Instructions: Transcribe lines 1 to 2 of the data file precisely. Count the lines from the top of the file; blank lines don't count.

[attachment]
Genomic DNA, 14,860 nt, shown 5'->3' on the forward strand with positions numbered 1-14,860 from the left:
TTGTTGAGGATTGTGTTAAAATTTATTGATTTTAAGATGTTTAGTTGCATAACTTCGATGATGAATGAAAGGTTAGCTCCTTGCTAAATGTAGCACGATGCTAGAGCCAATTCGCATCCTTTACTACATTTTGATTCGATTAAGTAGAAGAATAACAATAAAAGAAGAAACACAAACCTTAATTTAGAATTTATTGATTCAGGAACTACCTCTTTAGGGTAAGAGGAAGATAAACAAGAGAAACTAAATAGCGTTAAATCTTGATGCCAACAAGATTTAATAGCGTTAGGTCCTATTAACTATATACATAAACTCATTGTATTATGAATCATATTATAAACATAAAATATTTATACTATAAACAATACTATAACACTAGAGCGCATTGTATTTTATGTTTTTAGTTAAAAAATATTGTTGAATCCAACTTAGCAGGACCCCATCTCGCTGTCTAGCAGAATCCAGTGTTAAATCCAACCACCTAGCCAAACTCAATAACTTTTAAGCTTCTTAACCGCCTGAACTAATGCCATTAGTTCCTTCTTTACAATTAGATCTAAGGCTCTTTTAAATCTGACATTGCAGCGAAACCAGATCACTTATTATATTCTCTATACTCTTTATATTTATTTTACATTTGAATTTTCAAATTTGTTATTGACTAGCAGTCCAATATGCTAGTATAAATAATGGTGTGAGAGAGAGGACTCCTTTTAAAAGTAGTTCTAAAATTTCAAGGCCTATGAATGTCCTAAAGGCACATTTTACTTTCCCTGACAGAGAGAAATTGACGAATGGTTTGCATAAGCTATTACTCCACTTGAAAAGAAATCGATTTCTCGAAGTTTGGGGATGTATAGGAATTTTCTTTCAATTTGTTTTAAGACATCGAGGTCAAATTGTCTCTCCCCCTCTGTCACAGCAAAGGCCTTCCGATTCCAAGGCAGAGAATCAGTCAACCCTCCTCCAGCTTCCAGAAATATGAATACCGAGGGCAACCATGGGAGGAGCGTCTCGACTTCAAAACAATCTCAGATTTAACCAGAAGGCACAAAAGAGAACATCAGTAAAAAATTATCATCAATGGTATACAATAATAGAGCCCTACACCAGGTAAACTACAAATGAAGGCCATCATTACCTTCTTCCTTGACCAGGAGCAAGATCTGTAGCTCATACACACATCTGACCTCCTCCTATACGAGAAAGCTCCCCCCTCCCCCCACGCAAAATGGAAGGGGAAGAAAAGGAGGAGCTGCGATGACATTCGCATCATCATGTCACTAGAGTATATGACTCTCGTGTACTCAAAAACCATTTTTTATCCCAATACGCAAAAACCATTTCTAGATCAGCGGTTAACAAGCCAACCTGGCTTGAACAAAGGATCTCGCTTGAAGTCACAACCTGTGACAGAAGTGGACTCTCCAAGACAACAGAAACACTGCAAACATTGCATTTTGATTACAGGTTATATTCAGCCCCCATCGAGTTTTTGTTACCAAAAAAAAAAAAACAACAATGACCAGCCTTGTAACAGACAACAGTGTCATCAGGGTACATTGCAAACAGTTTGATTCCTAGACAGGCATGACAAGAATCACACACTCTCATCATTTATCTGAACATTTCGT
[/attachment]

Genomic DNA, 14,860 nt, shown 5'->3' on the forward strand with positions numbered 1-14,860 from the left:
TTGTTGAGGATTGTGTTAAAATTTATTGATTTTAAGATGTTTAGTTGCATAACTTCGATGATGAATGAAAGGTTAGCTCCTTGCTAAATGTAGCACGATGCTAGAGCCAATTCGCATCCTTTACTACATTTTGATTCGATTAAGTAGAAGAATAACAATAAAAGAAGAAACACAAACCTTAATTTAGAATTTATTGATTCAGGAACTACCTCTTTAGGGTAAGAGGAAGATAAACAAGAGAAACTAAATAGCGTTAAATCTTGATGCCAACAAGATTTAATAGCGTTAGGTCCTATTAACTATATACATAAACTCATTGTATTATGAATCATATTATAAACATAAAATATTTATACTATAAACAATACTATAACACTAGAGCGCATTGTATTTTATGTTTTTAGTTAAAAAATATTGTTGAATCCAACTTAGCAGGACCCCATCTCGCTGTCTAGCAGAATCCAGTGTTAAATCCAACCACCTAGCCAAACTCAATAACTTTTAAGCTTCTTAACCGCCTGAACTAATGCCATTAGTTCCTTCTTTACAATTAGATCTAAGGCTCTTTTAAATCTGACATTGCAGCGAAACCAGATCACTTATTATATTCTCTATACTCTTTATATTTATTTTACATTTGAATTTTCAAATTTGTTATTGACTAGCAGTCCAATATGCTAGTATAAATAATGGTGTGAGAGAGAGGACTCCTTTTAAAAGTAGTTCTAAAATTTCAAGGCCTATGAATGTCCTAAAGGCACATTTTACTTTCCCTGACAGAGAGAAATTGACGAATGGTTTGCATAAGCTATTACTCCACTTGAAAAGAAATCGATTTCTCGAAGTTTGGGGATGTATAGGAATTTTCTTTCAATTTGTTTTAAGACATCGAGGTCAAATTGTCTCTCCCCCTCTGTCACAGCAAAGGCCTTCCGATTCCAAGGCAGAGAATCAGTCAACCCTCCTCCAGCTTCCAGAAATATGAATACCGAGGGCAACCATGGGAGGAGCGTCTCGACTTCAAAACAATCTCAGATTTAACCAGAAGGCACAAAAGAGAACATCAGTAAAAAATTATCATCAATGGTATACAATAATAGAGCCCTACACCAGGTAAACTACAAATGAAGGCCATCATTACCTTCTTCCTTGACCAGGAGCAAGATCTGTAGCTCATACACACATCTGACCTCCTCCTATACGAGAAAGCTCCCCCCTCCCCCCACGCAAAATGGAAGGGGAAGAAAAGGAGGAGCTGCGATGACATTCGCATCATCATGTCACTAGAGTATATGACTCTCGTGTACTCAAAAACCATTTTTTATCCCAATACGCAAAAACCATTTCTAGATCAGCGGTTAACAAGCCAACCTGGCTTGAACAAAGGATCTCGCTTGAAGTCACAACCTGTGACAGAAGTGGACTCTCCAAGACAACAGAAACACTGCAAACATTGCATTTTGATTACAGGTTATATTCAGCCCCCATCGAGTTTTTGTTACCAAAAAAAAAAAAACAACAATGACCAGCCTTGTAACAGACAACAGTGTCATCAGGGTACATTGCAAACAGTTTGATTCCTAGACAGGCATGACAAGAATCACACACTCTCATCATTTATCTGAACATTTCGT